This post is also available in Dutch.
The considerations we have to make for a better environment are often difficult. Complex decisions require thinking and therefore time and energy; they are not called conscious choices for nothing. In our previous blog we already discussed why these choices are so difficult. But what can we do to make them easier?
Three ways to make green decisions easier;
1. Reversed thinking: turn it in to a win/win situation
Living more consciously often means we have to give something up: eating meat, driving our car, or flying, while the benefit of it is not directly noticeable for you as an individual. So try to give a positive spin to green choices by realizing they also give you something. Saving energy means also saving money, cooking vegetarian can challenge you and is very healthy, and so is taking the bike instead of the car.
2. Make it closer: decrease the distance in time or space
It is often difficult to take action for things that are not part of the here and now, because topics further away seem more abstract. But we can decrease this distance by making people aware of the influence of their current actions. This is the power of Obama’s saying “We’re the first generation to feel the impact of climate change, and the last generation that can do something about it”. In addition, we can decrease the distance in space by confronting people with the consequences of their actions, even if they do not take place in their own direct environment. Many people think that climate change does not have direct consequences for them. A practical example of this is relabeling of trashcans with an option to sort: instead of “residual waste” it says “landfill,” so you realize your action will increase the trash that goes to a landfill, even if this is not right next to your house.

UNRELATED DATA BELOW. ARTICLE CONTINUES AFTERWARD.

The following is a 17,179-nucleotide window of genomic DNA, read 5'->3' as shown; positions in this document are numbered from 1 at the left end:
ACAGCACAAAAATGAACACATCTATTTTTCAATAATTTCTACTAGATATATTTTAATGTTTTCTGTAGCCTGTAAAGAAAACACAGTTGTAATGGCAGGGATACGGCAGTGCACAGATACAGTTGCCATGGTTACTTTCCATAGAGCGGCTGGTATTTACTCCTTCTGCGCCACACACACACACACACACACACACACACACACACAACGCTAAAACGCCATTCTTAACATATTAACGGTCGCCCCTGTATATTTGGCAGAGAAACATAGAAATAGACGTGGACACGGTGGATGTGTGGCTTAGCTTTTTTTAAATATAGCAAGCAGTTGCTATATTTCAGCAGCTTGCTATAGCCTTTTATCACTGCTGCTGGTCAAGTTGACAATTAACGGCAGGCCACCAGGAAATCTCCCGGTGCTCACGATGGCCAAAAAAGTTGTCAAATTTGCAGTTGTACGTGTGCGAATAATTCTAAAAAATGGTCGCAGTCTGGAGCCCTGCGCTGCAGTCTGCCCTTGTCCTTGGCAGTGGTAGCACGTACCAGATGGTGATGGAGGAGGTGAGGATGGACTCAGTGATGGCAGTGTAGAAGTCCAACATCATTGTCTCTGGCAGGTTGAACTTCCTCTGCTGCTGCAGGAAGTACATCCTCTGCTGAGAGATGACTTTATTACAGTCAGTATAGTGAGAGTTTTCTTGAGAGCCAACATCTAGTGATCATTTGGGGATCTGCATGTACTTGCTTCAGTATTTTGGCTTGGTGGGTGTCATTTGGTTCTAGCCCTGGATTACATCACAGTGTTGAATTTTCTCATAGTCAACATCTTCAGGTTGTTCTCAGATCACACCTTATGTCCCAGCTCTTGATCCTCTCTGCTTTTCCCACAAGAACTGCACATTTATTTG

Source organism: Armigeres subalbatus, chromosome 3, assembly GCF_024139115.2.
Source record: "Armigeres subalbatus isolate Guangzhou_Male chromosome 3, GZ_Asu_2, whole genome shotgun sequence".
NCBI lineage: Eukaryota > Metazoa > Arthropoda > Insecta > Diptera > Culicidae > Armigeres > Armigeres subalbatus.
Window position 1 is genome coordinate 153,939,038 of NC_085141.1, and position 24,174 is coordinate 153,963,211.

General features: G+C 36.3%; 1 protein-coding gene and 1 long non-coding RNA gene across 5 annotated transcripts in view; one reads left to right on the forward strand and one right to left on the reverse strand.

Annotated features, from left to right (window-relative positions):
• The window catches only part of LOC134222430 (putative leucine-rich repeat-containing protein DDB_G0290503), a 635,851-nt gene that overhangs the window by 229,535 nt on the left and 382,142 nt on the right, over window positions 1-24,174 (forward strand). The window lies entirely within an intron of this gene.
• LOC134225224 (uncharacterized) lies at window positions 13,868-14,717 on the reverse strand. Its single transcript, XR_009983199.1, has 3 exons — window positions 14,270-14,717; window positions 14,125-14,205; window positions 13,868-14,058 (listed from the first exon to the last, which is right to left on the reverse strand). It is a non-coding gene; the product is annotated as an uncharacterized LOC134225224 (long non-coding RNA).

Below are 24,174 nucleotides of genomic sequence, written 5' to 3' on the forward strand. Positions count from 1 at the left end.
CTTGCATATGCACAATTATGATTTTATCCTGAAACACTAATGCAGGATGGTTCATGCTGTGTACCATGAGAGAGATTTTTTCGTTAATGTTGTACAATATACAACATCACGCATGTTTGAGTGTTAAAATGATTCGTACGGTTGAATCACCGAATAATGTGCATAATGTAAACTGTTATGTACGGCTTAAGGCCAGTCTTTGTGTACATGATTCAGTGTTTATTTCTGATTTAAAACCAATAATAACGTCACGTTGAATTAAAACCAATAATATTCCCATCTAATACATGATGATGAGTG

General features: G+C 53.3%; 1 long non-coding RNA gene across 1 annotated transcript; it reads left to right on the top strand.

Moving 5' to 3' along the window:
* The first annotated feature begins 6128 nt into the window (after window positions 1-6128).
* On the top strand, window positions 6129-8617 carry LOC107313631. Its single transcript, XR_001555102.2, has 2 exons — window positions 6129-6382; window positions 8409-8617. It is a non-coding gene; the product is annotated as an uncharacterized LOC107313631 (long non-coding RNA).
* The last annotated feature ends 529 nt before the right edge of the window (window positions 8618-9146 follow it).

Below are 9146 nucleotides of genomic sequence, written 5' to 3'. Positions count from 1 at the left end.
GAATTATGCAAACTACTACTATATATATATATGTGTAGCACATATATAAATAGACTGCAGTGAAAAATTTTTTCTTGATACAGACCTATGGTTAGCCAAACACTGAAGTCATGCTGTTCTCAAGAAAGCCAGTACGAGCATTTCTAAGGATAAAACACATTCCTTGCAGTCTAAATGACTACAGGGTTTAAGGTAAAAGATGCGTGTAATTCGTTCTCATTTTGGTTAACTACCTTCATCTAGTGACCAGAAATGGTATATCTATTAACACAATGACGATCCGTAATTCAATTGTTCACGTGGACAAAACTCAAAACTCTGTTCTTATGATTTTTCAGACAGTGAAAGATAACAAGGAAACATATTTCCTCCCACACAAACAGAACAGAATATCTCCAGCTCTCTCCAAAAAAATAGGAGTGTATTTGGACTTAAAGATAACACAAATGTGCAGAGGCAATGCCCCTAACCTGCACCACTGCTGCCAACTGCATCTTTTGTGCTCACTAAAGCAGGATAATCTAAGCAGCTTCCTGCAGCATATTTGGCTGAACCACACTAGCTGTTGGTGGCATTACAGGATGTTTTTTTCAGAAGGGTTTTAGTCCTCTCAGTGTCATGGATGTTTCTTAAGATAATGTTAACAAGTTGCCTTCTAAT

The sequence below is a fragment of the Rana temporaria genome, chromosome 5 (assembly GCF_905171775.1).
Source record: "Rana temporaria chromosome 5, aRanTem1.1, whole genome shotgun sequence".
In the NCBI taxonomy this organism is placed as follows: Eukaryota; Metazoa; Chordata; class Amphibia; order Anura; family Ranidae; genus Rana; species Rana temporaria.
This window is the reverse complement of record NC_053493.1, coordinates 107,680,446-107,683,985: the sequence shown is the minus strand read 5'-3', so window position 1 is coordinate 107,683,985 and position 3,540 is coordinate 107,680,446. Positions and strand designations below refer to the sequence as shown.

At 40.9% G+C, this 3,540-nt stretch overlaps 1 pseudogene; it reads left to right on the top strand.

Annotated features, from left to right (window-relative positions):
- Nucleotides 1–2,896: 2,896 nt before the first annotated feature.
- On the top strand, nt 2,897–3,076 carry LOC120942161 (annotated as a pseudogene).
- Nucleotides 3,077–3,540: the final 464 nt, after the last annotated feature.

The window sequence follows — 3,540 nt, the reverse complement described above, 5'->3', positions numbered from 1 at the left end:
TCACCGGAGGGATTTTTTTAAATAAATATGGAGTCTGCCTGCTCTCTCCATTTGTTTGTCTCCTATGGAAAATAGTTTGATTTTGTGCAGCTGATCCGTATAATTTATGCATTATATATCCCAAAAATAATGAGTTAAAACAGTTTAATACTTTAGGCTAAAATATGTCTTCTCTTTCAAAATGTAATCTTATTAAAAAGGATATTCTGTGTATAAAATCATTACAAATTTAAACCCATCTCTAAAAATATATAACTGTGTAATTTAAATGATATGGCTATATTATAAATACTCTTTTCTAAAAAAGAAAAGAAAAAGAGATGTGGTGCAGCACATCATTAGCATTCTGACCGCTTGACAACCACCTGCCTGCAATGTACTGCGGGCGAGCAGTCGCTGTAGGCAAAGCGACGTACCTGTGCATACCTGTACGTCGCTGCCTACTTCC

3. Normalise: create a green standard
Finally, there is a “social distance”. People are social creatures and very sensitive to what others think about us. The social standard often determines our actions. This was also shown in research into environmentally friendly choices. For instance, in a hotel you are supposed to be careful about towel use. If this is requested in a friendly way by putting a message in the room, many people will do this. But if you additionally add to this message that “most people are obliging to this”, even more people will cooperate. But be careful! This also works the other way around. If you say most people are doing the wrong thing, others have the tendency to do so too, even though this is obviously wrong.
In short, for a green mindset it is best to put emphasis on the advantages of environment-friendly actions as well as their urgency. The consequences will be noticeable in your environment as well. Making more conscious choices in daily life should be the standard instead of the exception to the rule. So, tell your (social) environment which green choices you are making.
Inspiration for this blog came from the lecture “Making the Green choice” as part of the Donders 200 celebrations. You can watch this lecture on youtube.